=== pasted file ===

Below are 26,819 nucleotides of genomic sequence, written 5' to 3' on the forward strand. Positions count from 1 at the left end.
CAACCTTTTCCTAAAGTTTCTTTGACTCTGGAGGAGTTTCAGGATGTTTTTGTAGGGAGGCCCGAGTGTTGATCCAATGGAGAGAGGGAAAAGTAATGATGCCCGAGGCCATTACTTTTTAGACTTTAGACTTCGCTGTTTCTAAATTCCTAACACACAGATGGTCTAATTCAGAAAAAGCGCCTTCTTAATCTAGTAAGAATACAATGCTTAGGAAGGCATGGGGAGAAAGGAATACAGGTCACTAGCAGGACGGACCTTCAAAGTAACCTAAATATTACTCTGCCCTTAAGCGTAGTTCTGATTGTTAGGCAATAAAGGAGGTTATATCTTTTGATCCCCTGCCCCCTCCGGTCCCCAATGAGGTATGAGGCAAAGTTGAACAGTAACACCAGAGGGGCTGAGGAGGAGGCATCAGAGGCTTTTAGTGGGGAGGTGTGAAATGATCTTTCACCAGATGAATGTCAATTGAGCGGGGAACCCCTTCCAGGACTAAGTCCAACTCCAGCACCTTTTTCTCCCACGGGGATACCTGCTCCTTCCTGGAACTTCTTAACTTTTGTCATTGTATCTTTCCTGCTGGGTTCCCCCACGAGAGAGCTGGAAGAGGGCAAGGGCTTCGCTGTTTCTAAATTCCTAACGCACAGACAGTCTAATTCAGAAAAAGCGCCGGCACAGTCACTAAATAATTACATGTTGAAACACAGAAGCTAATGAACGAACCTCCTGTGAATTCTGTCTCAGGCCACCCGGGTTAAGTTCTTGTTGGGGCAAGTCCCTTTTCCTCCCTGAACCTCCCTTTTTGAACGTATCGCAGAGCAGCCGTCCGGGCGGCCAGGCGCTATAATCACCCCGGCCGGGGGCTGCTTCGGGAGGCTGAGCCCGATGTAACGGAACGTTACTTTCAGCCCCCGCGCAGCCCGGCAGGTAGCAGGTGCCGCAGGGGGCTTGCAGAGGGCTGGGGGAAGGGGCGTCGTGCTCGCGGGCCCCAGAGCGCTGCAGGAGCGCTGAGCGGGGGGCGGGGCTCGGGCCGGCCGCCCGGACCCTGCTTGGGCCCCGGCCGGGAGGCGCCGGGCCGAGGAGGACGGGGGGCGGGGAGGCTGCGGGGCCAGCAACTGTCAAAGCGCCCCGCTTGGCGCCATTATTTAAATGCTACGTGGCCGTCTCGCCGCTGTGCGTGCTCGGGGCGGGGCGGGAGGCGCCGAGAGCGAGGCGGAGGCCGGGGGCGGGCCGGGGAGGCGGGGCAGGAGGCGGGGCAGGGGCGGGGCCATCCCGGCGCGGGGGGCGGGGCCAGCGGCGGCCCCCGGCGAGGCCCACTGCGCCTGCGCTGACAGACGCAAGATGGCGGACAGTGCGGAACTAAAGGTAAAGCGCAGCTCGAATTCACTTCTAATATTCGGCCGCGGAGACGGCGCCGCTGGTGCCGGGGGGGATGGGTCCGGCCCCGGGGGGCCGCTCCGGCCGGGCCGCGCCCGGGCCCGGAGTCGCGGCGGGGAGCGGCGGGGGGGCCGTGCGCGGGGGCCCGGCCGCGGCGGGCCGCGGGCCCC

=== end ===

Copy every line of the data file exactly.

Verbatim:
Below are 26,819 nucleotides of genomic sequence, written 5' to 3' on the forward strand. Positions count from 1 at the left end.
CAACCTTTTCCTAAAGTTTCTTTGACTCTGGAGGAGTTTCAGGATGTTTTTGTAGGGAGGCCCGAGTGTTGATCCAATGGAGAGAGGGAAAAGTAATGATGCCCGAGGCCATTACTTTTTAGACTTTAGACTTCGCTGTTTCTAAATTCCTAACACACAGATGGTCTAATTCAGAAAAAGCGCCTTCTTAATCTAGTAAGAATACAATGCTTAGGAAGGCATGGGGAGAAAGGAATACAGGTCACTAGCAGGACGGACCTTCAAAGTAACCTAAATATTACTCTGCCCTTAAGCGTAGTTCTGATTGTTAGGCAATAAAGGAGGTTATATCTTTTGATCCCCTGCCCCCTCCGGTCCCCAATGAGGTATGAGGCAAAGTTGAACAGTAACACCAGAGGGGCTGAGGAGGAGGCATCAGAGGCTTTTAGTGGGGAGGTGTGAAATGATCTTTCACCAGATGAATGTCAATTGAGCGGGGAACCCCTTCCAGGACTAAGTCCAACTCCAGCACCTTTTTCTCCCACGGGGATACCTGCTCCTTCCTGGAACTTCTTAACTTTTGTCATTGTATCTTTCCTGCTGGGTTCCCCCACGAGAGAGCTGGAAGAGGGCAAGGGCTTCGCTGTTTCTAAATTCCTAACGCACAGACAGTCTAATTCAGAAAAAGCGCCGGCACAGTCACTAAATAATTACATGTTGAAACACAGAAGCTAATGAACGAACCTCCTGTGAATTCTGTCTCAGGCCACCCGGGTTAAGTTCTTGTTGGGGCAAGTCCCTTTTCCTCCCTGAACCTCCCTTTTTGAACGTATCGCAGAGCAGCCGTCCGGGCGGCCAGGCGCTATAATCACCCCGGCCGGGGGCTGCTTCGGGAGGCTGAGCCCGATGTAACGGAACGTTACTTTCAGCCCCCGCGCAGCCCGGCAGGTAGCAGGTGCCGCAGGGGGCTTGCAGAGGGCTGGGGGAAGGGGCGTCGTGCTCGCGGGCCCCAGAGCGCTGCAGGAGCGCTGAGCGGGGGGCGGGGCTCGGGCCGGCCGCCCGGACCCTGCTTGGGCCCCGGCCGGGAGGCGCCGGGCCGAGGAGGACGGGGGGCGGGGAGGCTGCGGGGCCAGCAACTGTCAAAGCGCCCCGCTTGGCGCCATTATTTAAATGCTACGTGGCCGTCTCGCCGCTGTGCGTGCTCGGGGCGGGGCGGGAGGCGCCGAGAGCGAGGCGGAGGCCGGGGGCGGGCCGGGGAGGCGGGGCAGGAGGCGGGGCAGGGGCGGGGCCATCCCGGCGCGGGGGGCGGGGCCAGCGGCGGCCCCCGGCGAGGCCCACTGCGCCTGCGCTGACAGACGCAAGATGGCGGACAGTGCGGAACTAAAGGTAAAGCGCAGCTCGAATTCACTTCTAATATTCGGCCGCGGAGACGGCGCCGCTGGTGCCGGGGGGGATGGGTCCGGCCCCGGGGGGCCGCTCCGGCCGGGCCGCGCCCGGGCCCGGAGTCGCGGCGGGGAGCGGCGGGGGGGCCGTGCGCGGGGGCCCGGCCGCGGCGGGCCGCGGGCCCC